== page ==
IBM moves into cloud storage

The Smart Business Storage Cloud pulls together IBM technologies to allow businesses to set up private clouds where they can store and archive petabytes of data
Written by Matthew Broersma, Contributor

IBM has launched a system to help enterprises build private clouds to retain their data, its first cloud-based storage product.

The Smart Business Storage Cloud was unveiled on Tuesday at the company's Information Infrastructure Analyst Summit in Boston, alongside a complementary information archiving product, and consulting services to support both. The product is out now as a test version, with full availability planned in several weeks' time, IBM said.

Cloud computing is designed to provide computing resources that can be scaled as needed, using large numbers of CPUs running as a single compute engine. The best-known cloud providers are public clouds — such as those offered by Amazon or Google — but to date, IBM has focused on private clouds, intended to bring the benefits of cloud computing to a company's own infrastructure.

IBM also signalled in its announcement that it plans to extend its Smart Business line-up to a public storage cloud for enterprises, but did not say when this would be available or how much it would cost.

"The company will continue to build out this area of the portfolio, including a business-grade public cloud for storage, which will be offered with flexible consumption models and a self-service user interface to fully abstract the technology from the end user," IBM said in a statement.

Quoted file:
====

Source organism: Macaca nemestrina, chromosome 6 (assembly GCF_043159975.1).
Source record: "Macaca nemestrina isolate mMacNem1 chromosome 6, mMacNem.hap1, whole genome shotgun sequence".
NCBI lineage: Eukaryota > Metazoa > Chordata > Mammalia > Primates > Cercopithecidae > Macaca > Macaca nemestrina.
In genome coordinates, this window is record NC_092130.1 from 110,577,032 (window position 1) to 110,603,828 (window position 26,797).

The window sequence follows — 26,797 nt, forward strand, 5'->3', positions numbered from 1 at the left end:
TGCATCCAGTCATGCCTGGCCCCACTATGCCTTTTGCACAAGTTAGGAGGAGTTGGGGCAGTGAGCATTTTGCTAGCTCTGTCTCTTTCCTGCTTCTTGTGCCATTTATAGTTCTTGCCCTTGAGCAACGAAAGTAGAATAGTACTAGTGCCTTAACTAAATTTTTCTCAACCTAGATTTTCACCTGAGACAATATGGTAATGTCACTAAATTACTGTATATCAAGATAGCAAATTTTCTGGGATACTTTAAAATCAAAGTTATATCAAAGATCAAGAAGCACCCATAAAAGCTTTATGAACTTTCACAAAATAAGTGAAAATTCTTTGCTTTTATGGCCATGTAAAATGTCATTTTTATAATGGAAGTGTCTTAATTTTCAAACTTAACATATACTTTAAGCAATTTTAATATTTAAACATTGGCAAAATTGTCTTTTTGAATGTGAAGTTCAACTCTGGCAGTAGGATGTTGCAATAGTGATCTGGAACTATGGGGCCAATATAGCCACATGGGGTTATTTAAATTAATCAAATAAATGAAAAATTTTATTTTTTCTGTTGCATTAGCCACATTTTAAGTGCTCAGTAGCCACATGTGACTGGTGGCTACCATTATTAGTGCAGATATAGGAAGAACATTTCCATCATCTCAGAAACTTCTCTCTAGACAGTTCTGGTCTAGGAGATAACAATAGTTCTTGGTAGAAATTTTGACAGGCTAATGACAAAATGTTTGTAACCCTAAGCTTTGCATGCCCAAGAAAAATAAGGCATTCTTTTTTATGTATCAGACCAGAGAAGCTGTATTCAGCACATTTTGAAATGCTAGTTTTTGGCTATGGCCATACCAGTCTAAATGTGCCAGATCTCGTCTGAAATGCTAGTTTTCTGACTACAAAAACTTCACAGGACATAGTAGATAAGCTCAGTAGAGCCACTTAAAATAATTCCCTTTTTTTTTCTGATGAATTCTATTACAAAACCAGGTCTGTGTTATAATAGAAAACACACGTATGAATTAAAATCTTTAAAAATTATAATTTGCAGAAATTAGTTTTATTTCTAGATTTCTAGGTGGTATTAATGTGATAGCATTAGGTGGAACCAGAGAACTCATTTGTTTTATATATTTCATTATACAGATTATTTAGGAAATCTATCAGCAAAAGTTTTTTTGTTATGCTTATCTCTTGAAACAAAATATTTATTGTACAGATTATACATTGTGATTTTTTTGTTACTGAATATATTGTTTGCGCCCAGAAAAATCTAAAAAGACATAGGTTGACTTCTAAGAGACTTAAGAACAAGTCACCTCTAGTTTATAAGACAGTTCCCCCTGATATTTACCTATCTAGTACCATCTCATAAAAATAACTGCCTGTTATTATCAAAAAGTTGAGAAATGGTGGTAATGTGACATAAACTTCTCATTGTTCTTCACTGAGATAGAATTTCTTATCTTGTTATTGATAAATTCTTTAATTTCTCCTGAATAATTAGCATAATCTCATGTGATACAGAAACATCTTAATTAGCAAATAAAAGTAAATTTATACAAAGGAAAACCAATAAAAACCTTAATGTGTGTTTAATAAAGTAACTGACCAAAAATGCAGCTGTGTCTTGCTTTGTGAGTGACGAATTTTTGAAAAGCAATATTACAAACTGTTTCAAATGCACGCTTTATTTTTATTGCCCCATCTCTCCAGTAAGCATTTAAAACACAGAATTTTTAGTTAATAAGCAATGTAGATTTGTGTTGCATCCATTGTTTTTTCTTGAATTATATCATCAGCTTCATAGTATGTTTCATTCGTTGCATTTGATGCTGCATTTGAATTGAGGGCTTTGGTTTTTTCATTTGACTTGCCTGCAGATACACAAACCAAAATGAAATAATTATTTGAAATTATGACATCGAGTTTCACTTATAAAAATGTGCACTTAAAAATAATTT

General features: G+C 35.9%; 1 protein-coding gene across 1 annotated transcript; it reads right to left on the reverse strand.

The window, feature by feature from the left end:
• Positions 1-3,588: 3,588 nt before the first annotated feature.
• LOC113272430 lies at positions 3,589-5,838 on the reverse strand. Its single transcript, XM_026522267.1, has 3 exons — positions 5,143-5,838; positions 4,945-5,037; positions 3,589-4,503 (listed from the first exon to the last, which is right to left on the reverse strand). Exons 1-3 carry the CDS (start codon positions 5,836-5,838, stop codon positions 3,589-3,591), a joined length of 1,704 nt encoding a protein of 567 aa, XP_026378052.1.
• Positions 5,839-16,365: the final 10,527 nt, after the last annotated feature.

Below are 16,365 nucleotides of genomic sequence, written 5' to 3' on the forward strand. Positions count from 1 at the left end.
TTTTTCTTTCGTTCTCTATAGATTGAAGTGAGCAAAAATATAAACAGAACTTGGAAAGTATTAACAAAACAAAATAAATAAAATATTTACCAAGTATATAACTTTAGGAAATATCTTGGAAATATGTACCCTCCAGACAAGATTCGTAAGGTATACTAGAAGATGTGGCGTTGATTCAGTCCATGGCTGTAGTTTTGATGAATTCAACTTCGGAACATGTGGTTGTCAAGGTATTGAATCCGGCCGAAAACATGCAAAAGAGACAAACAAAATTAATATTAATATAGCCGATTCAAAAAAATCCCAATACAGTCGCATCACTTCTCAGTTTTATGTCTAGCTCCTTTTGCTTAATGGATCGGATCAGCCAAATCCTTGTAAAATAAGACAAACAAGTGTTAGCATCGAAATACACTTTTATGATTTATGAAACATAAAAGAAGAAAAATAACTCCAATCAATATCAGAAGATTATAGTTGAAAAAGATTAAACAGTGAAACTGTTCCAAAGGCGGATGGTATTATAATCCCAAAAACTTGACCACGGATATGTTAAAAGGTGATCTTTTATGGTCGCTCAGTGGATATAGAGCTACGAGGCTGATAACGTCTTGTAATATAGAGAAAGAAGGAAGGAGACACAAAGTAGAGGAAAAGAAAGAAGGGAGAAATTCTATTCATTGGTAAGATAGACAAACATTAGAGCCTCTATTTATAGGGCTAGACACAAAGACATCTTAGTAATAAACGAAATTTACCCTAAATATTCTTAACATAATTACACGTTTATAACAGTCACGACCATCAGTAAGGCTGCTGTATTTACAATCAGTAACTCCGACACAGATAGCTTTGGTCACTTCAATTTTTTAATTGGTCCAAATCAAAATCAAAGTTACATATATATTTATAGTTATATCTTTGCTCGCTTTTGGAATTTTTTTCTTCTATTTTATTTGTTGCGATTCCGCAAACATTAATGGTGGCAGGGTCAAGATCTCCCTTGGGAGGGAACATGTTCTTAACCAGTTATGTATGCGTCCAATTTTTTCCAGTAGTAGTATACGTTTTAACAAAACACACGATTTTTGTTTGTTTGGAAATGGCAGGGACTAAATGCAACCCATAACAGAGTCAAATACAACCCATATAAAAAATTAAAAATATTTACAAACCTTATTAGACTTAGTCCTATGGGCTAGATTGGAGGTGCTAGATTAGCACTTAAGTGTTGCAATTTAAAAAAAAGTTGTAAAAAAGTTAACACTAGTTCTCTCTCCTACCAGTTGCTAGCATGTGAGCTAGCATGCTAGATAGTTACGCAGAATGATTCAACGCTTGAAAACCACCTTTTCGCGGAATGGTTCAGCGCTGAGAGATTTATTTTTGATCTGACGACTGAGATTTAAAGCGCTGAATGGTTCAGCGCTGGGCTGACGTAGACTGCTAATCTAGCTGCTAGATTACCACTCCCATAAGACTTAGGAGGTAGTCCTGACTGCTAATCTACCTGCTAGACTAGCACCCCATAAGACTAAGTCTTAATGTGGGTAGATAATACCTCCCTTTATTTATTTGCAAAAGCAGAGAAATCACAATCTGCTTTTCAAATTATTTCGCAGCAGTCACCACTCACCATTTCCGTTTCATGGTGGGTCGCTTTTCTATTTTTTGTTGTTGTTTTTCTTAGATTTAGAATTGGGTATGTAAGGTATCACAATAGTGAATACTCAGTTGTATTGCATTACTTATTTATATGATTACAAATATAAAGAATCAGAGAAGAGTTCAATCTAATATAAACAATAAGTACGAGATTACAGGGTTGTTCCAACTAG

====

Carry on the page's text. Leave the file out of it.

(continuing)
In June, IBM introduced several cloud products aimed primarily at development and testing services, also under its Smart Business brand.

The private Smart Business Storage Cloud launched on Tuesday offers multiple petabytes of capacity for billions of files, according to IBM. It is based on a range of the company's technologies, including its General Parallel File System (GPFS), the XIV storage system and the BladeCenter blade server architecture. The product is offered under a single globally addressable namespace and is designed to work with a client's existing security and authentication infrastructure.

In addition, the product supports standard file-access protocols, in an effort to ensure customers can easily migrate data in and out of the cloud as needed.

A linked announcement outlined the new IBM Information Archive, which also falls under the Smart Business umbrella. The hardware-and-software package combines IBM's Tivoli Storage Manager with GPFS and other technology to provide a single platform for archiving data for business, legal and regulatory reasons. It makes use of both disk and tape in a single pool, and uses policy-based management that automates the migration of less-used data to more cost-effective storage systems, IBM said.

"Using a customisable 'collections-based' approach, the archived data can be accessed in a private cloud-computing environment, even if it's stored on tape media," IBM said in its statement.

On the consulting site, IBM is offering services for implementation support as well as ongoing management services for the storage cloud.

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